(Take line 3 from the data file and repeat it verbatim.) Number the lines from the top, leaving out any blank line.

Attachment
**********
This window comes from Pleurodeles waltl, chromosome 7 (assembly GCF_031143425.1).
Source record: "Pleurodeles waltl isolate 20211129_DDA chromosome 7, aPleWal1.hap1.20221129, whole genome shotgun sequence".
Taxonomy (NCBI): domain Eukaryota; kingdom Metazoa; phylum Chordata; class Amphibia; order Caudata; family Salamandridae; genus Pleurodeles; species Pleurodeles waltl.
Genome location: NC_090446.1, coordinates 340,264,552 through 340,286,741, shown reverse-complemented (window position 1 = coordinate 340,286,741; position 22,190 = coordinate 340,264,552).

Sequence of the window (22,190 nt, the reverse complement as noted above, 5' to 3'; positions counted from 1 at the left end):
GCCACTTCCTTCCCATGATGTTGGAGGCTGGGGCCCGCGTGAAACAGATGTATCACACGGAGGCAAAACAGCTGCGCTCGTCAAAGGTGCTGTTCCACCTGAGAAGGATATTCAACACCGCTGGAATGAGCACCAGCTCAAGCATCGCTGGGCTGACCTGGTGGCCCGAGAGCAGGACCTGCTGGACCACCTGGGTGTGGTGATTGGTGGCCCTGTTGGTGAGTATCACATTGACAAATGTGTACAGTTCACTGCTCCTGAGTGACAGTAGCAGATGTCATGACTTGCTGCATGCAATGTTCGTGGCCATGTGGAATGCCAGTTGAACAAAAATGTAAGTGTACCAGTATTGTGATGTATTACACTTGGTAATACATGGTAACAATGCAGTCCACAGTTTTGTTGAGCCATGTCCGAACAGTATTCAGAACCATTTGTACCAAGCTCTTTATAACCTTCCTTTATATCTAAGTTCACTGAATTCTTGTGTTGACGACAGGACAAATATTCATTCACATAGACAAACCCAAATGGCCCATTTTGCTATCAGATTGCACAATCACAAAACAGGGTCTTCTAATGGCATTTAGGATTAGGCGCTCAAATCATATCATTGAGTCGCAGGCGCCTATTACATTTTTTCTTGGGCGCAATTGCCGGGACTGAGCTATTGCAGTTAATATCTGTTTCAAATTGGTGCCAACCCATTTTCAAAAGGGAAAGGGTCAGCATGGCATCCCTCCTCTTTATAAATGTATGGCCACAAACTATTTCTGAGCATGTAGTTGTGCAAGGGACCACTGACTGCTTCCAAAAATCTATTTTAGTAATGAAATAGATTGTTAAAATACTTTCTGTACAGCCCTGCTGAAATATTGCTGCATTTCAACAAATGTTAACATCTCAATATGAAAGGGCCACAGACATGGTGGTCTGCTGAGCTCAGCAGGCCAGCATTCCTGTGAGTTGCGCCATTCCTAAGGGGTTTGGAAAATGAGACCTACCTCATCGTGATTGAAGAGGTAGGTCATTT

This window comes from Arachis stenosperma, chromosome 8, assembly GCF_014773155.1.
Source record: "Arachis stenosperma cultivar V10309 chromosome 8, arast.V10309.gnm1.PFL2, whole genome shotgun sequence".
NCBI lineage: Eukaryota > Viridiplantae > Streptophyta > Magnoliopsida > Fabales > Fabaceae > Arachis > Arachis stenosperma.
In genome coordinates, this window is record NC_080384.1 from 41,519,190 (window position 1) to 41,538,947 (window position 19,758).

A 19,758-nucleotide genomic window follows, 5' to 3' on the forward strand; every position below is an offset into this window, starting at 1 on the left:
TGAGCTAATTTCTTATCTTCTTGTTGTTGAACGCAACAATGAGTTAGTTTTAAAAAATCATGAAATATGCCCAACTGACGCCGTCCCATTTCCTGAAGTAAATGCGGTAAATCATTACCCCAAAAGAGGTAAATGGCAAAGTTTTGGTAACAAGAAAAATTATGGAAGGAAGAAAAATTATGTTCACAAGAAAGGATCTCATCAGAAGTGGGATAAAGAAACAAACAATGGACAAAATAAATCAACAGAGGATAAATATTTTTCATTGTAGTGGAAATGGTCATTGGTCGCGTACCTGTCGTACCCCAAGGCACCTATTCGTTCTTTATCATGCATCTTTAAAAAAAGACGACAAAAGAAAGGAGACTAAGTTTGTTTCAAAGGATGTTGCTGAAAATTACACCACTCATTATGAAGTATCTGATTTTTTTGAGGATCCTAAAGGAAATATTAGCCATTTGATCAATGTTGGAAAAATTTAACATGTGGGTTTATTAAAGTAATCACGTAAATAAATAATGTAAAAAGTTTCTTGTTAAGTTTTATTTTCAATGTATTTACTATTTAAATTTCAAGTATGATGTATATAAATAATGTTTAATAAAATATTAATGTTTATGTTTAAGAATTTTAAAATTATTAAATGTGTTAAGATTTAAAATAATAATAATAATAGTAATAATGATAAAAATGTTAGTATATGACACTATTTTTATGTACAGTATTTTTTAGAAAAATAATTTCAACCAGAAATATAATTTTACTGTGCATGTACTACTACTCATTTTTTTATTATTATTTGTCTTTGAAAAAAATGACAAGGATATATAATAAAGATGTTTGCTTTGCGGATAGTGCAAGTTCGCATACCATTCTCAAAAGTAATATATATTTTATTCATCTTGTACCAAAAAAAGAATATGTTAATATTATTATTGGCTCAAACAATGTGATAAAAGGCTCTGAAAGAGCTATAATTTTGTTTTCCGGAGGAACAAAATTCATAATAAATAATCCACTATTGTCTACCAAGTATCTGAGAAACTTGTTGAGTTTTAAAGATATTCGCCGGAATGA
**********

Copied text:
Taxonomy (NCBI): domain Eukaryota; kingdom Metazoa; phylum Chordata; class Amphibia; order Caudata; family Salamandridae; genus Pleurodeles; species Pleurodeles waltl.